Zachary Taylor: Final Illness

July 4, 1850 was a hot day in a hot and humid summer in Washington, DC. Dysentery was circulating in town, though some said it was cholera 1a. President Taylor, not in the best of health already (see above) attended various Independence Day ceremonies. That evening he began having abdominal cramps, possibly the result of something he ate. He steadily worsened: diarrhea and fever developed, and the diarrhea turned bloody. His doctors tried what they could. He died on July 9.

Some details of those days are available SEE BELOW, but the cause of Taylor's death will probably never be known with certainty. Typhoid fever has been proposed, with suspicion directed at the cherries Taylor ate on the 4th 2a.

Here is a chronology of Taylor's final illness, taken from 1b unless noted otherwise:
July 4     morning    Taylor attended a Sunday school recital.
About this time, ate several green apples.
July 4 afternoon  Sat in blistering hot heat during ceremony at Washington Monument.
Afterwards, took extended walk along the Potomac River.
Arrived back at White House very thirsty and hungry.
Ate large amounts of raw fruit, said to be cherries.
Drank great deal of cold water and milk.
July 4 dinner Drank a great deal of cold liquids.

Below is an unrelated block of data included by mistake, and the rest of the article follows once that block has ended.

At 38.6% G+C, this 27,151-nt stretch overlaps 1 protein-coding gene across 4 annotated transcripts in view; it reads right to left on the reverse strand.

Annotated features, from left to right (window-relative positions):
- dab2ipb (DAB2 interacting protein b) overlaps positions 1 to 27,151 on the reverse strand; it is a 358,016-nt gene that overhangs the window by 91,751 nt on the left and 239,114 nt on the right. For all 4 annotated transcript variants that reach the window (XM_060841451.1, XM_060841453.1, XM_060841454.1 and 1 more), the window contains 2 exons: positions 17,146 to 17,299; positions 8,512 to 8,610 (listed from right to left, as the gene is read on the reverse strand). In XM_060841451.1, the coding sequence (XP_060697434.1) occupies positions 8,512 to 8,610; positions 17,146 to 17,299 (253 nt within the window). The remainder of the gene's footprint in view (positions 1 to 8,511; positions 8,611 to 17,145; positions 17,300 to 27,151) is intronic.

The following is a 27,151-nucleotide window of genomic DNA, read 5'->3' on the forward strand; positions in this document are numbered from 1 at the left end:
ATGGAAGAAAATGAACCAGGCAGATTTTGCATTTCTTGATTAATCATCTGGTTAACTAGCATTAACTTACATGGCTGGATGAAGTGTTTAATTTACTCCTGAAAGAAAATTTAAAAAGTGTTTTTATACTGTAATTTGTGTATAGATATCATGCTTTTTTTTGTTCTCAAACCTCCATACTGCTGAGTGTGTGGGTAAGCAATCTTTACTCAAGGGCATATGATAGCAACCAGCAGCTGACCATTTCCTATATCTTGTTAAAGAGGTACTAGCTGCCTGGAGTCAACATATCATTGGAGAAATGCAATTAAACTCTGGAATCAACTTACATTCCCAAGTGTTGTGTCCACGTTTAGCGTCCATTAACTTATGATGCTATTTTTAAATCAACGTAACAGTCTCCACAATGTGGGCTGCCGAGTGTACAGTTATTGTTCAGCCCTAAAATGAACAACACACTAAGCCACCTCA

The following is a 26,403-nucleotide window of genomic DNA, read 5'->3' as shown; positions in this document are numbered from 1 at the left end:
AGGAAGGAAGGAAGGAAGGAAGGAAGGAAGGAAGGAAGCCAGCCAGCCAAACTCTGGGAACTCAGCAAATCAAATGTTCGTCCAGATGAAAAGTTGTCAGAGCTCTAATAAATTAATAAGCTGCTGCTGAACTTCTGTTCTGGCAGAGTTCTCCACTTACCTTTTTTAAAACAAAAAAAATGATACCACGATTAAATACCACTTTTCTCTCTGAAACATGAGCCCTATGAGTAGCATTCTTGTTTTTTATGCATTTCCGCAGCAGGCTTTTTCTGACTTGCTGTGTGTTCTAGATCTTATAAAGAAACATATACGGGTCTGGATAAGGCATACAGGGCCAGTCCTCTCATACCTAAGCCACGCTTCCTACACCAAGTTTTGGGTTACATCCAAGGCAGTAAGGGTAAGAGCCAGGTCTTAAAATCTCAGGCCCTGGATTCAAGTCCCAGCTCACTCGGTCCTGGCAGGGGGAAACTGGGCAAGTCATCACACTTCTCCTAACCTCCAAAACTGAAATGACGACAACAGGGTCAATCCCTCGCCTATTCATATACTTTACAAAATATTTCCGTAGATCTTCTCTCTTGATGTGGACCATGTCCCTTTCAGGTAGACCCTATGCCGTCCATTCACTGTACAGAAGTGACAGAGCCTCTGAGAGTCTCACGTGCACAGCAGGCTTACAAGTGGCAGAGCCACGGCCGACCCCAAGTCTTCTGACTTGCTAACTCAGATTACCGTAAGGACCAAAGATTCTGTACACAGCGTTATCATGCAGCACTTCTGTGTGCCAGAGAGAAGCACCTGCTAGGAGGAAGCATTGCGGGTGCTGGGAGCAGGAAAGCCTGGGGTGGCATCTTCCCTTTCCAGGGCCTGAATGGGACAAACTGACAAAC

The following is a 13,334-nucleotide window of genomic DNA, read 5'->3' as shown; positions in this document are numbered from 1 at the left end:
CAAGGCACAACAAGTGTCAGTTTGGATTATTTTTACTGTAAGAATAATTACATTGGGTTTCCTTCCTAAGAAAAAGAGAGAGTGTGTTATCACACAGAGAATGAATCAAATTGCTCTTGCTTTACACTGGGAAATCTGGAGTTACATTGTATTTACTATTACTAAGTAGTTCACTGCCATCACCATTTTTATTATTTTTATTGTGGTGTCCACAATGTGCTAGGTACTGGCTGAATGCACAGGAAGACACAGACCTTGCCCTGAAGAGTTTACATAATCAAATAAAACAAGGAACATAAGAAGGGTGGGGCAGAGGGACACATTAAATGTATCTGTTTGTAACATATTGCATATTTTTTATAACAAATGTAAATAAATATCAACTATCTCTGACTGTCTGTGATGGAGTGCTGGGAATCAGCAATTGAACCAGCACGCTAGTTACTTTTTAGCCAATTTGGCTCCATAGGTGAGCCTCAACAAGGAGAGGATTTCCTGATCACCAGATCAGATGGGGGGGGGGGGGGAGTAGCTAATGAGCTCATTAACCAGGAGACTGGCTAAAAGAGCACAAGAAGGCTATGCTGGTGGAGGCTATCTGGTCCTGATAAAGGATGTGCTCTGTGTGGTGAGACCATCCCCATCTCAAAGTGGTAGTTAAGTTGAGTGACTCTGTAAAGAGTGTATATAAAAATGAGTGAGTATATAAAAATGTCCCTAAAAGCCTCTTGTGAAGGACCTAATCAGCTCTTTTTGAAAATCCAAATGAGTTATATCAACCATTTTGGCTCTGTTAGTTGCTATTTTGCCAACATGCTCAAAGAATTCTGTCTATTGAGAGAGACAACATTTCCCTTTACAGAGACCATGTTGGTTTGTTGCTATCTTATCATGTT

Ate a considerable amount of cherries.
Admonished by his physician for both.
Soon after dinner, developed abdominal discomfort, nausea, cramps.
July 4 night Spent an uncomfortable night.
Apparently not ill enough to alarm anyone.
July 5 Dr. Alexander Wotherspoon called to White House.
His diagnosis: cholera morbus (see comments at end).
Treatment: calomel and opium relieved discomfort somewhat.
Intermittent fever.
Great thirst: ate ice.
July 8 Depressed. Predicts his own death.
Dystentery appears.
Vomiting worsens.
July 9 Worse.
5 pm Barely alive.
Treatment: bleeding and blistering.
10:35 pm Dies.
"Cholera morbus" implies diarrhea only. It has nothing to do with classic Asiatic cholera.

It has been said that the cherries were cooled on ice made from contaminated water 2a, however, there are no primary references given for this statement.

Cited Sources
  1. Bumgarner, John R. The Health of the Presidents: The 41 United States Presidents Through 1993 from a Physician's Point of View. Jefferson, NC: MacFarland & Company, 1994.
    a  p.75  b  pp.75

    Comment: Devotes one chapter to each President, through Clinton. Written for the layperson, well-referenced, with areas of speculation clearly identified, Dr. Zebra depends heavily on this book. Dr. Bumgarner survived the Bataan Death March and has written an unforgettable book casting a physician's eye on that experience.

  2. MacMahon, Edward B. and Curry, Leonard. Medical Cover-Ups in the White House. Washington, DC: Farragut, 1987.
    a  p.18

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